During the “bubble”, PE multiples expanded on top of inflated earnings expectations, with sell-side analysts declaring the “end of the cycle”.
Years later, investors have become somewhat bored with the sector as evidenced by the relatively low volatility apparent in this chart of the widely followed Philadelphia Stock Exchange Semiconductor Index [SOX]:
Actually, the volatility is quite high (range of over 50% over past several years, Beta of 2.3), but the index has been in a holding pattern for several years now. As one can see in the bottom panel, this group have underperformed the NASDAQ since early 02 and still remains below the lows of that year. The overall industry is clearly cyclical, though it continues to grow:
It is important to understand some of the key factors that impact the industry and affect the companies and their stocks. Perhaps most important is the supply dynamic that results in declining ASPs. It is a very tough business whereby if a producer can’t lower their costs of production, then they become uncompetitive. While falling average selling prices is quite pervasive, there are a few exceptions. This requires companies to potentially make significant capital expenditures. As a result, many companies have outsourced their production, focusing on R&D or marketing (known as “fabless”).
Another factor to consider is the markets that the companies serve. Analysts break down those markets differently, but one that I like is: Computing, Consumer, Networking, Industrial and Cell Phones. In recent years, Consumer applications have proliferated. Computing has been stagnant, though some (not me) expect Windows Vista to turn the tide. Cell Phones have been and should continue to be a strong end market. Industrial applications have been strong, driven by strengthening global economies (and emerging growth in Asia and Eastern Europe). Networking demand hasn’t yet met the high expectations regarding cellular networking upgrades. A final consideration worth mentioning is that many of these companies have stellar balance sheets, reasonable valuations and strong business models. Not surprisingly, there was a large LBO (FreeScale), with continuing mention. While this list isn’t exhaustive, it serves as a good starting point to differentiate the companies in the industry.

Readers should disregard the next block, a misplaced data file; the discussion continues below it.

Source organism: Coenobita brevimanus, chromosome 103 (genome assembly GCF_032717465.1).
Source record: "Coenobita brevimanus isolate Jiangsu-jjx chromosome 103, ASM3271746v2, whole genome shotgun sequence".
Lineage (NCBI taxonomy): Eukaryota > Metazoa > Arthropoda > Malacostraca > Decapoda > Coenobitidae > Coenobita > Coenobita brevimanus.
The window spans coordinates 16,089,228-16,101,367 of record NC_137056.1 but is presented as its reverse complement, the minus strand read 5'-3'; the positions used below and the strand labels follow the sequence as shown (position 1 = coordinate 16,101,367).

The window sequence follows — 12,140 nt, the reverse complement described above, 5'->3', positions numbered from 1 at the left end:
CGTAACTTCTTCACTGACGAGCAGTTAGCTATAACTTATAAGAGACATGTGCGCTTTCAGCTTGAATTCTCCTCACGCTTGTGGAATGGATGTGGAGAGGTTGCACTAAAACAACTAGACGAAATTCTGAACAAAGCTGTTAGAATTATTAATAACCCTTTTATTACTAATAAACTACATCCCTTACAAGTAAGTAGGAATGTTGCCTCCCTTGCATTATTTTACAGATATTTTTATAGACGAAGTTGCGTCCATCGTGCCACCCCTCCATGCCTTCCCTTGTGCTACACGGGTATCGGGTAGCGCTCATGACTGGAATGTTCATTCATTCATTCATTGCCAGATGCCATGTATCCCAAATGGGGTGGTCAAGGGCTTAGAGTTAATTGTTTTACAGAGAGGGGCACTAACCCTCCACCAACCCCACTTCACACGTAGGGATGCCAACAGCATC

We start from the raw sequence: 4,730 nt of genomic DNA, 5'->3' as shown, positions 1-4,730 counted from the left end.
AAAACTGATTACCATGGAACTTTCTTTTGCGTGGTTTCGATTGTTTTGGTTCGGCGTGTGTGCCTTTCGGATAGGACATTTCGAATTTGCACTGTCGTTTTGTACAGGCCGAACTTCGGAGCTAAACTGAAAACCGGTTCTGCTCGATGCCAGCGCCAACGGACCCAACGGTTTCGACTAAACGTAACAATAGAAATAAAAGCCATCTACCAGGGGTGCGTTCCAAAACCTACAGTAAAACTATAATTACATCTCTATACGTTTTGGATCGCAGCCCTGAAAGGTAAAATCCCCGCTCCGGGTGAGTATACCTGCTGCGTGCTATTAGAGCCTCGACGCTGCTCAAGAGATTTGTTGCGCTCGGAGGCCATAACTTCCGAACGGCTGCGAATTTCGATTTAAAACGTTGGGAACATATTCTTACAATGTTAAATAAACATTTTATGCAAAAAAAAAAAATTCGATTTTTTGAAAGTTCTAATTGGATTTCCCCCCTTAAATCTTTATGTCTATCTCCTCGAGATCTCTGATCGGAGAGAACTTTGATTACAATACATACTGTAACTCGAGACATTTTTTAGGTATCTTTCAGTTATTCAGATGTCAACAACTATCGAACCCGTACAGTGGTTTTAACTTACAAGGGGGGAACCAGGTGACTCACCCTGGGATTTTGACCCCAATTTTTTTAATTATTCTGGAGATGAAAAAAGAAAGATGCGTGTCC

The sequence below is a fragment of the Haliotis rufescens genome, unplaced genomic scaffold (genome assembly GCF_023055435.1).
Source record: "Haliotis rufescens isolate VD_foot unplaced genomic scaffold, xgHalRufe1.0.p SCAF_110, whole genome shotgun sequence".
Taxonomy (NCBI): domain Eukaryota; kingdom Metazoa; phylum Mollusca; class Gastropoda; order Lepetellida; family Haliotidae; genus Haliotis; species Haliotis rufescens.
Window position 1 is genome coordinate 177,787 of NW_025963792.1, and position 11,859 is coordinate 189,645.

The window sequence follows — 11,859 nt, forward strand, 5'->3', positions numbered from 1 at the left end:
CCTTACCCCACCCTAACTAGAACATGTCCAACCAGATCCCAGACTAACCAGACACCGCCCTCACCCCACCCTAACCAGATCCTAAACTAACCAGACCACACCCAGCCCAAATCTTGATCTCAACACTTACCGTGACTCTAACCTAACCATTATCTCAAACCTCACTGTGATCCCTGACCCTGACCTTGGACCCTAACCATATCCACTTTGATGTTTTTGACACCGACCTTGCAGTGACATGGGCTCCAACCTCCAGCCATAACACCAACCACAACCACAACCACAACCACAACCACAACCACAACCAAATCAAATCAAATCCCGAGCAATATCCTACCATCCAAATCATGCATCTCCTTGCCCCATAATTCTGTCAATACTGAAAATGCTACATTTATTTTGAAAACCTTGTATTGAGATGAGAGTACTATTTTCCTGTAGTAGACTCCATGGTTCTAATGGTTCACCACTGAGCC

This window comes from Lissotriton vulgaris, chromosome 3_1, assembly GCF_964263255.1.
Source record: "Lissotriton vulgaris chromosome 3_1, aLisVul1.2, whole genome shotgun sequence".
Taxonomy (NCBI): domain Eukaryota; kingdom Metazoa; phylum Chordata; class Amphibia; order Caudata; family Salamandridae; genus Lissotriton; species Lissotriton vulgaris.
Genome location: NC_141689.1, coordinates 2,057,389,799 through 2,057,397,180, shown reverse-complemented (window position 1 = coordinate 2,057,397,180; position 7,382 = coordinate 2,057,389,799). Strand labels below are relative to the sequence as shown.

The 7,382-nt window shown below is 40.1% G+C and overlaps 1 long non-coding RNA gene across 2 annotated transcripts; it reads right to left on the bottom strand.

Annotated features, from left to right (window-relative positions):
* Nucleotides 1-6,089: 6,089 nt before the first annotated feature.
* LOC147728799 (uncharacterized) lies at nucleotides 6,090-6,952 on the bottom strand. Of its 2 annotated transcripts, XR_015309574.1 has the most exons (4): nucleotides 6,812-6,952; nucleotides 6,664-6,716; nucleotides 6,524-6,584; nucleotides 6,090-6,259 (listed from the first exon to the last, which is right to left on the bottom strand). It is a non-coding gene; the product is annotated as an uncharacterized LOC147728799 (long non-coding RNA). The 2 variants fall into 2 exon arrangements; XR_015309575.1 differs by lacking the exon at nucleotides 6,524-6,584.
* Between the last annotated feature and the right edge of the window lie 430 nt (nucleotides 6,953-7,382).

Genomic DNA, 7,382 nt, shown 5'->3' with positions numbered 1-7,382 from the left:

A Look at the SOX and SMH
The SOX, the most widely followed index, consists of 19 companies, four of which actually make equipment used by the industry (Applied Material (AMAT), KLA-Tencor Corporation (KLAC), Novellus Systems, Inc. (NVLS), and Teradyne, Inc. (TER)). In terms of composition, the index doesn’t reflect the economics of the industry at all since it consists of one share of each of its members. Thus, KLAC is the largest (almost 12%) despite the much larger market-capitalizations of Intel (INTC), Texas Instruments (TXN) and AMAT. Similarly, Sandisk (SNDK) is over-represented.
SMH, the ML Semiconductors HOLDRS, is the most actively traded by far. While there are some others (XSD, IGW, USD), they are very thinly traded. The composition of SMH differs greatly from SOX and from economic reality as well. TXN, INTC and AMAT, all between 10 and 20%) make up about ½ the security. While INTC is by far the largest company, TXN is represented slightly more. As one can see in the charts below, the overlap of SMH and SOX is quite high (15 of 19) and the two have moved similarly:
SMH has underperformed by about 20% since the end of 2000, most likely a result of the composition weighted towards larger companies (particularly AMAT and INTC). The big drop in early 2006, for instance, was directly related to the weakness in INTC.
For those not comfortable investing directly in companies, SMH is a reasonable proxy. While I don’t particularly care for the prospects for INTC (Vista ramp slow, computers are not “growthy” the bulk of the names in SMH look attractive. There are many attractive names outside of the members of SMH (I own SiRF Technology Holdings Inc. (SIRF), for example), but there are plenty within. Here is my quick-take on the 19 members of SMH (in descending percentage):